The second annual Toronto Palestine Film Festival (TPFF) is coming to theaters in September. The festival will showcase 34 films, many of which are Canadian and North American premieres. TPFF is pleased to be opening and closing the festival with the critically acclaimed feature films Amreeka and Laila’s Birthday. TPFF will also preview segments from Road Movie, the epic twelve-screen multi-media installation by Elle Flanders and Tamira Sawatzky, at the beginning of the weekday programs throughout the festival.
TPFF 09 will offer audiences a wide selection of award-winning short, feature, documentary, experimental and animation films. The films cover many different topics including Gaza, immigration, environment, childhood, music, food, media, sexuality, human rights and exile. The festival will also feature the work of prominent Canadian filmmakers including Larry Towell, Mary Ellen Davis, Taghreed Saadeh and Sidrah Laldin.
Running from 28 September 28 through 3 October 2009 at the Beaver Hall Art Gallery is the contemporary art exhibition entitled Jewels in the Machine: New Media Works at TPFF. Curated by Reena Katz, the exhibition will display innovative and provocative video, audio and visual artistic installations from eminent Canadian and international artists.
On the morning of 27 September 2009, TPFF will be hosting Sahtain! Film & Food Brunch at 93 Harbord. The morning will commence with the screening of food-themed short films, which will be followed by a cooking lesson and tasting of a traditional Palestinian brunch.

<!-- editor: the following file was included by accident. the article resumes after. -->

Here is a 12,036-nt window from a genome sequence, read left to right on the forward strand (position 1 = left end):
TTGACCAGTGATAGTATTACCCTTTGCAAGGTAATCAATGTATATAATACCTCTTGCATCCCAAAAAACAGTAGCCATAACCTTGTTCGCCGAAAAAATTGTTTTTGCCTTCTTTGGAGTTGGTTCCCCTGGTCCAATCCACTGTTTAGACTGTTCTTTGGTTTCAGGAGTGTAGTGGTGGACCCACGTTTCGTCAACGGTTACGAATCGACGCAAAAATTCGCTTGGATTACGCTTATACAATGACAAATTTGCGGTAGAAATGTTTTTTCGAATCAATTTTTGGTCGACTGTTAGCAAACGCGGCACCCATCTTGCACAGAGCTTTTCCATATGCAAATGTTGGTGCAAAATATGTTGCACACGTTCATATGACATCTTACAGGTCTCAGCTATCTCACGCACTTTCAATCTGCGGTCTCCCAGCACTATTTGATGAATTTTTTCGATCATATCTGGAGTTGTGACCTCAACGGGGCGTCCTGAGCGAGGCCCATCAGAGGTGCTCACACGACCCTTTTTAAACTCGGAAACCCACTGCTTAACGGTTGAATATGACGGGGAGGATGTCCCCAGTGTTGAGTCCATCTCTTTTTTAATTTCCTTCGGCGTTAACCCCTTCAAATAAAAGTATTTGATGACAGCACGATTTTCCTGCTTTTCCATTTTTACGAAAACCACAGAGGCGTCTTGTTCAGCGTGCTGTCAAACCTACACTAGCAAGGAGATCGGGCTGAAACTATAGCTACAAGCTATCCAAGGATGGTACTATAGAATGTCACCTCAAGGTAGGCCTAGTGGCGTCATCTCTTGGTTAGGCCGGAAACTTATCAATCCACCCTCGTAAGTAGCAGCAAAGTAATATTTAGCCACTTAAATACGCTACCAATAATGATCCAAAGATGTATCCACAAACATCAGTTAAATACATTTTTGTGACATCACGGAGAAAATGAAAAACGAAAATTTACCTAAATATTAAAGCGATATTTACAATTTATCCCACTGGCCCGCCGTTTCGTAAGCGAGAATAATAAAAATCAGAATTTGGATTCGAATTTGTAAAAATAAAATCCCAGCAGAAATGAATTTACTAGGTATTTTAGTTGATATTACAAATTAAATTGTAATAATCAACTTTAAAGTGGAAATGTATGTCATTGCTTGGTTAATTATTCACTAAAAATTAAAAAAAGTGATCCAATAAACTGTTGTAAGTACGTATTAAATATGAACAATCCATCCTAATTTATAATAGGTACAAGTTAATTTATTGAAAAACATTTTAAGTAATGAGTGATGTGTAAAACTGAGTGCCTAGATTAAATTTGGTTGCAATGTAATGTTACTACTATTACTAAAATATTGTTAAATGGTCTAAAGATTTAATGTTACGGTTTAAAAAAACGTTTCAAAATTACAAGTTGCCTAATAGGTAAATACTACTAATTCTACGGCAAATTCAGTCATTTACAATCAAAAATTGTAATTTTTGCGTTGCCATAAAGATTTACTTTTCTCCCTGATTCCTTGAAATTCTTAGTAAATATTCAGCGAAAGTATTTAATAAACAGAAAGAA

During the course of the festival, TPFF will host several discussion panels featuring distinguished speakers including Palestinian filmmaker and academic Sobhi al-Zobaidi. Topics of discussion range from stereotypes in cinema; film and the art of resistance; Palestinian cultural production; environmental issues; and life in the Gaza Strip.
The second annual Toronto Palestine Film Festival runs 26 September through 2 October 2009.
Presenting non-stereotypical cinema, TPFF celebrates film as an art form and means of expression by showcasing the extraordinary narrative of a dispossessed people living in exile and under occupation. TPFF is proud to be sponsored by the Ontario Arts Council and Toronto Arts Council and many other generous supporters.